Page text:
children be made to bear the cross of the skewed behaviour of their parents? Responsible parents
will leave a valuable legacy and not vicarious liabilities to the progeny.
Even when parents normatively raise their children, many precautionary measures are
required to insulate them from the ill-effects of the unsanctioned societal deviations and the
vicious projections of modernity. India cannot afford to throw its proven and time-tested merits
of its custom to the winds.
6.5 Weakens social relationship
As such relationships are choice of two individual wish to make their own family without
the will of their parents there is always expectation of weak relation between the parents of the
spouse family. Therefore it is no doubt that there is always change of conflict of ideas and
opinion in the family as a result it will laterally lead to weaken the relation between other
member of the family. So over all it is no it has a better negative effect in the society.

16
CHAPTER VII
CONCLUSION
The decisions by the Indian Court is discerning as in some cases the Courts have opined
that the live-in relationship should have no bondage between the couples because the sole criteria
for entering into such agreements is based on the fact that there lies no obligation to be followed
by the couples whereas in some instances the Court has shown opposite views holding that if a
relationship cum cohabitation continues for a sufficiently and reasonably long time, the couple
should be construed as a married couple infusing all the rights and liabilities as guaranteed under
a marital relationship.
It also appears strange if the concept of live-in is brought within the ambit of section 125
of the Cr.PC where the husband is bound to pay maintenance and succession as the ground of
getting into live-in relationship is to escape all liabilities arising out of marital relations. If the
rights of a wife and a live-in partner become equivalent it would promote bigamy and there
would arise a conflict between the interests of the wife and the live-in partner. Apart from
lacking legal sanction the social existence of such relationships is only confined to the metros,
however, when we look at the masses that define India, there exists no co-relation between live-
in relationships and its acceptance by the Indian society. It receives no legal assistance and at the
same time the society also evicts such relationships. The Parliament should try and enact a
separate branch rather than trying to bring live-in within the ambit of the existing laws as such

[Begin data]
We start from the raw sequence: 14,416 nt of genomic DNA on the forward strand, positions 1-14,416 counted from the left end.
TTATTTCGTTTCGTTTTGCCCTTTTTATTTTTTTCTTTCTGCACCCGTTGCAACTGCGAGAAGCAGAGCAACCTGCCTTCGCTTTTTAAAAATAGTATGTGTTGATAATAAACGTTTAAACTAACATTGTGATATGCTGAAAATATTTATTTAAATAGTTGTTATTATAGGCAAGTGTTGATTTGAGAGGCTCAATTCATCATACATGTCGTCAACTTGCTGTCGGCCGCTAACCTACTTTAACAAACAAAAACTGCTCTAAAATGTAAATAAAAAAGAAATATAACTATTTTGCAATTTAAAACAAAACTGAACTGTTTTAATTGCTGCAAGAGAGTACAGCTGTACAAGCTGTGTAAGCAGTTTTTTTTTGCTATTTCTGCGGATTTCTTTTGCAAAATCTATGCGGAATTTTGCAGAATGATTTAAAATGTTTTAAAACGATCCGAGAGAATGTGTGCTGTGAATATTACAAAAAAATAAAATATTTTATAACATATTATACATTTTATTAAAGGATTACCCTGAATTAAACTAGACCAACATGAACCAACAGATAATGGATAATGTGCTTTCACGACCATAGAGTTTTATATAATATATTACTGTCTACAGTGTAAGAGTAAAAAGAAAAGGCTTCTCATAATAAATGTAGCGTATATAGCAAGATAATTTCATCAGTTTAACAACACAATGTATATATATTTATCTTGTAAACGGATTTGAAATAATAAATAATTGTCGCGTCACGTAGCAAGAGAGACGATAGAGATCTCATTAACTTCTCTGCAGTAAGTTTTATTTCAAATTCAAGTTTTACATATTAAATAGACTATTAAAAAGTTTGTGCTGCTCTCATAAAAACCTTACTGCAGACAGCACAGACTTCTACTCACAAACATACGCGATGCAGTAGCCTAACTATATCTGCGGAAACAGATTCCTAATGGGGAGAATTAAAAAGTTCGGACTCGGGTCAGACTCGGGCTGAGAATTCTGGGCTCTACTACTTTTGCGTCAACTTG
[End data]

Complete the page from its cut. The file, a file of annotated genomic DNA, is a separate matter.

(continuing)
futile approach would further adversely complicate the judicial mechanism.
Suggestions
The Indian Legal system should devise new strategies in order to counter the present
existing problems of live-in.
 The live-in relationships should be presumed as permanent after a specific period of time.
Furthermore, the children born through such relationships irrespective of the parents
religion should be guaranteed the rights of inheritance, succession etc.
 The female partner’s role to prove the burden of such relationship should be relaxed.
 Persons who enter into a live-in relationship with a living spouse should be convicted for
bigamy.
 A separate legislation should only be competent enough to grant assistance to the female
partners aggrieved by such relationships.

17
 At last, the sooner our society accepts live-in relationships, the better chances the Indian
Judiciary has for passing judgments which are in the righteous spirit of law and in the
interest of justice, equity and good conscience.

18
BIBLIOGRAPHY

a. Books Referred
 Kusum, “Cases and Materials on Family Law”, 1st. ed. 2007, Universal Law Publishing
Co., Delhi.
 Kusum, “Family Law Lectures”, 1st ed. 2003, Lexis Nexis, New Delhi
 Paras Diwan and Peeyushi Diwan, “Family Law”, 7th ed. 2005, Allahabad Law Agency,
Allahabad.
 Ranganath Mishra and Vijender Kumar, (rev.), Mayne, “Hindu Law and Usage”, 16th ed.
2008, Bharat Law House, New Delhi.
 TV Subba Rao and Vijender Kumar, (rev.), GCV Subba Rao, “Family Law in India”, 1st
Ind. rep. 2004 (8th ed. 2003), S Gogia and Co, Hyderabad.

b. Websites Referred
 http://www.rhrealitycheck.org/blog/2008/11/14/livein-relationships-india-accorded-legal-
status
 http://www.tribuneindia.com/2003/20030921/herworld.htm#1
 http://www.thefreedictionary.com/zenanas
 http://www.indiatogether.org/2008/aug/soc-livein.htm
 http://timesofindia.indiatimes.com/India/NCW_wants_change_in_definition_of_livein_re
lationships/rssarticleshow/3864127.cms
 http://timesofindia.indiatimes.com/articleshow/2708525.cms
 http://www.pucl.org/Topics/Law/2003/malimath-recommendations.htm
 http://epaper.timesofindia.com/Repository/ml.asp?Ref=VE9JQkcvMjAwNy8wNS8yMy
NBcjAwMTA0&Mode=HTML&Locale=english-skin-custom
 http://www.tribuneindia.com/2006/20060827/society.htm
 http://www.ohhoo.com/cohabitation.php
 http://www.oneplusone.org.uk/marriedornot/PDF/Cohabitation.pdf
 http://www.lawcom.gov.uk/cohabitation.htm
 http://news.bbc.co.uk/2/hi/uk_news/6923373.stm
 http://caselaw.lp.findlaw.com/cacodes/fam/297.html
 http://www.cbsnews.com/stories/2006/09/14/national/main2007258.shtml

iv
 http://www.enotes.com/everyday-law-encyclopedia/cohabitation
 http://www.france.qrd.org/texts/partnership/fr/explanation.html
 http://www.lawyersclubindia.com/articles/The-Socio-Legal-Dimensions-of-Live-In-
Relationships-3966.asp
 http://airwebworld.com/articles/index.php?article=1266
 http://www.familycourt.wa.gov.au/_files/defacto.pdf
c. Articles Referred
 M. Sridhar, DOMESTIC VIOLENCE: A CRIME AND TORT, Ramaswami Iyer, “Law
of Torts”, 2006.
 Prof. Vijender kumar, LIVE-IN RELATION :IMPACT ON MARRIAGE AND
FAMILY INSTITUTION